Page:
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As Ohio true crime podcast wraps up, new hope for solving a cold case

Two photos side-by-side collage style. Both are from the 70s and look it. On the left is a white man, lips parted, looking at the camera with a neutral expression. On the right is a white woman, looking at the camera with a closed-lip smile.
Bill Sproat and Mary Petry were murdered the same night 53 years ago. Now, new information is coming to light in their case.

The Ideastream Public Media and Ohio Newsroom podcast Mary and Bill: An Ohio Cold Case came out Wednesday.

The podcast has followed an unsolved double murder of Ohio college students Mary Petry and Bill Sproat, that happened near Ohio State University’s campus in Columbus in 1970. The two were found dead in Bill’s off-campus apartment, the door unlocked, a radio playing.

Ideastream Public Media senior producer Justin Glanville joined the Ohio Newsroom to discuss what he found in the four years he spent reporting, researching and creating the podcast.

This conversation has been lightly edited for clarity and brevity.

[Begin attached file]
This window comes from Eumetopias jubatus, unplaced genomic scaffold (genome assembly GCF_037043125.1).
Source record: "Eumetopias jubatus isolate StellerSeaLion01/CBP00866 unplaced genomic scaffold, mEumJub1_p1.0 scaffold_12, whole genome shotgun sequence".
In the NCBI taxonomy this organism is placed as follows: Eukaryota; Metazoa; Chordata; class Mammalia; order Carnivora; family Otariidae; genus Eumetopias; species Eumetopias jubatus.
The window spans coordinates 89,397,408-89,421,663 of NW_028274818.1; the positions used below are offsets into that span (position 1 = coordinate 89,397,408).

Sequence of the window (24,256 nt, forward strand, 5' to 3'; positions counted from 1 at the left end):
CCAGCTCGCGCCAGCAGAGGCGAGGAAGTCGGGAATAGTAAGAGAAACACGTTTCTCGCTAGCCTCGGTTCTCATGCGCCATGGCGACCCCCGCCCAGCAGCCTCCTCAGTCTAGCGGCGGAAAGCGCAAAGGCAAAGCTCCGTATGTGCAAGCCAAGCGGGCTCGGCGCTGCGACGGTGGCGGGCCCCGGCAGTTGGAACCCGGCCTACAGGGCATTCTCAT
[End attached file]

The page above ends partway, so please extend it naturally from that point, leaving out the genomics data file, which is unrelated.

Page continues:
On the biggest new developments

“There is really great DNA evidence in this case, and there’s actually more DNA evidence than they even originally thought. The evidence in this case has been really well preserved and just a couple weeks ago, lab technicians were in that evidence box getting more DNA from the suspected perpetrator. And as we know, when you’ve got DNA in this day and age, there’s a really good chance, especially if that’s high quality DNA, that the case can be solved.”

On the power of revisiting old cases

“We sometimes think of true crime as kind of dark and as wallowing in darkness. But I’m coming out of this feeling really good about it. By looking into the darkness and really talking about it, and partnering with both Pat and Martha, who are the surviving sisters of Mary and Bill, it’s felt very therapeutic and they share the same thing too in the last episode.

On the power of advocacy in cold cases

“Police departments right now have been having a lot of trouble just staying staffed up. There are a lot of cold cases out there. Because of all that, it’s not that police aren’t trying to solve these cases or that they don’t have an intention to solve them and it’s not even that they aren’t looking into them from time to time. But the fact that the two sisters have been so involved and gotten increasingly involved over the four years I’ve been working on this project has been instrumental in refocusing the police on this case.

I don’t want to spoil the details for folks who want to seek out the podcast but something huge happened that I think is a turning point in this case just a couple of weeks ago, and I don’t think that would have happened if it hadn’t been for the two sisters pushing it along.”

Clare Roth is the managing editor of The Ohio Newsroom. She coordinates coverage of the entire state, focusing particularly on news deserts.